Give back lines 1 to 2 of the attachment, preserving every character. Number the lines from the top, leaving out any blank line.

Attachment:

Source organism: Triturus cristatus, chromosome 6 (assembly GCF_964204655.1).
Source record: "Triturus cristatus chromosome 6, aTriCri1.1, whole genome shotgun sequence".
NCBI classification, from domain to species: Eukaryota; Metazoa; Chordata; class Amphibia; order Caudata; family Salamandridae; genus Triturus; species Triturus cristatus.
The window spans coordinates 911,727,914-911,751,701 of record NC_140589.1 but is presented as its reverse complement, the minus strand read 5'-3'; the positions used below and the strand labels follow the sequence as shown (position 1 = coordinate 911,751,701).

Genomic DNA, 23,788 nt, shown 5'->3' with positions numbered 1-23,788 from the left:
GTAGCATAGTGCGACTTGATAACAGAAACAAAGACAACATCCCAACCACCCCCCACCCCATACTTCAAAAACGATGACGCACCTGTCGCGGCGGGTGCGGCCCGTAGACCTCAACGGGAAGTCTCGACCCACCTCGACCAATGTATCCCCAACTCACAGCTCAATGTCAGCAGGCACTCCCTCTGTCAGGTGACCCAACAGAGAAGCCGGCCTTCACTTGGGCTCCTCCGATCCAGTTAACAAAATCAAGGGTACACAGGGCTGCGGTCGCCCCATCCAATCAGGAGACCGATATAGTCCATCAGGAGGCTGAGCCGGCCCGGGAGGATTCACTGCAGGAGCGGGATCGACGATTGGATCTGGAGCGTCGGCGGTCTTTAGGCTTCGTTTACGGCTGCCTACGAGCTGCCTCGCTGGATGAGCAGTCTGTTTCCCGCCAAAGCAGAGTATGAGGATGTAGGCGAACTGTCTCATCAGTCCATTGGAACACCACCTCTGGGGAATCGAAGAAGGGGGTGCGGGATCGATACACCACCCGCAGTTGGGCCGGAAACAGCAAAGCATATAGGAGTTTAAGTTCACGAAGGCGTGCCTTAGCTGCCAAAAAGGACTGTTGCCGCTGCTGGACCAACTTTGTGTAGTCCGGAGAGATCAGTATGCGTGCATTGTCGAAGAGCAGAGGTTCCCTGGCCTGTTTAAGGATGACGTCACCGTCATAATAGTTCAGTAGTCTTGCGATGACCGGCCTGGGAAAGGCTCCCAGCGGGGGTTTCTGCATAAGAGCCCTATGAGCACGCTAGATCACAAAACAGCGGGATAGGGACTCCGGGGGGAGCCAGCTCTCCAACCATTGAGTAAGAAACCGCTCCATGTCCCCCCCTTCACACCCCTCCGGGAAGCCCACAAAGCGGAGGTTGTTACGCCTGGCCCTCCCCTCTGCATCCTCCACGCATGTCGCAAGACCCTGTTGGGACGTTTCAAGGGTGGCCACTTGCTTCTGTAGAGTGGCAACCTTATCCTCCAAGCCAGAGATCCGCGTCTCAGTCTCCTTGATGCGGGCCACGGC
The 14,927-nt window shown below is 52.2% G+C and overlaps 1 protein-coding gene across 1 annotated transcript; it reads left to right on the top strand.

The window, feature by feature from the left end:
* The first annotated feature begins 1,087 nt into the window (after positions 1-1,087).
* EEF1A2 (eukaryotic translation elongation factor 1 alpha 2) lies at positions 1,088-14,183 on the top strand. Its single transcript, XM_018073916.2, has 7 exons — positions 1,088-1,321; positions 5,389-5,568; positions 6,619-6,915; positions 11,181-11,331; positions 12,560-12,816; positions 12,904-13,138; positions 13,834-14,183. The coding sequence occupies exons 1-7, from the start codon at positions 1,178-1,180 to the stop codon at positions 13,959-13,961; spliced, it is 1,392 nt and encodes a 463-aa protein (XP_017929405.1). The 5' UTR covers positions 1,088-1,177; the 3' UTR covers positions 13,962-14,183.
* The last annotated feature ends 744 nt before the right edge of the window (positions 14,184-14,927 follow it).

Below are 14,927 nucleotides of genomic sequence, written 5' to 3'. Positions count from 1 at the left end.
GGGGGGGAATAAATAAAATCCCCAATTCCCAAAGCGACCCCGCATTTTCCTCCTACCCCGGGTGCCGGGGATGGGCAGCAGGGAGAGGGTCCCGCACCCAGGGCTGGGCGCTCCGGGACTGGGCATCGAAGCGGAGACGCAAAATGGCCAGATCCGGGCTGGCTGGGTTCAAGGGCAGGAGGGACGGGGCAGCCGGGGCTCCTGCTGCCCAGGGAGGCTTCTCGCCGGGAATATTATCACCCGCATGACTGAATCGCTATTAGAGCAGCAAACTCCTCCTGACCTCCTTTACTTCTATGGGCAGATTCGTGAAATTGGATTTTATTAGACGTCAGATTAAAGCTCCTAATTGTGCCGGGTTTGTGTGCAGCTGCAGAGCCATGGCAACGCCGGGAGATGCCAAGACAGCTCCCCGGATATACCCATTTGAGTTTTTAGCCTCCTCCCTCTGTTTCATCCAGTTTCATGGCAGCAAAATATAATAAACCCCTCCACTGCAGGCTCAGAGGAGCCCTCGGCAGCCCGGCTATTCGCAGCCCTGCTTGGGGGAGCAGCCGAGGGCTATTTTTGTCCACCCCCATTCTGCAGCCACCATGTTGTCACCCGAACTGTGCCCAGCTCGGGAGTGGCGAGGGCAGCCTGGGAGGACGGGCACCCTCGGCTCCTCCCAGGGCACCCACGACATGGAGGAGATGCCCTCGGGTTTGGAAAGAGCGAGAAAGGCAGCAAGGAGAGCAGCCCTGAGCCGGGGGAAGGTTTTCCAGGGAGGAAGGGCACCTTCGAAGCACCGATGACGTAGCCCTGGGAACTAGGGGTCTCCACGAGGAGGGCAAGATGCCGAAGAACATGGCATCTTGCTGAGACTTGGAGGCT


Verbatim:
Source organism: Triturus cristatus, chromosome 6 (assembly GCF_964204655.1).
Source record: "Triturus cristatus chromosome 6, aTriCri1.1, whole genome shotgun sequence".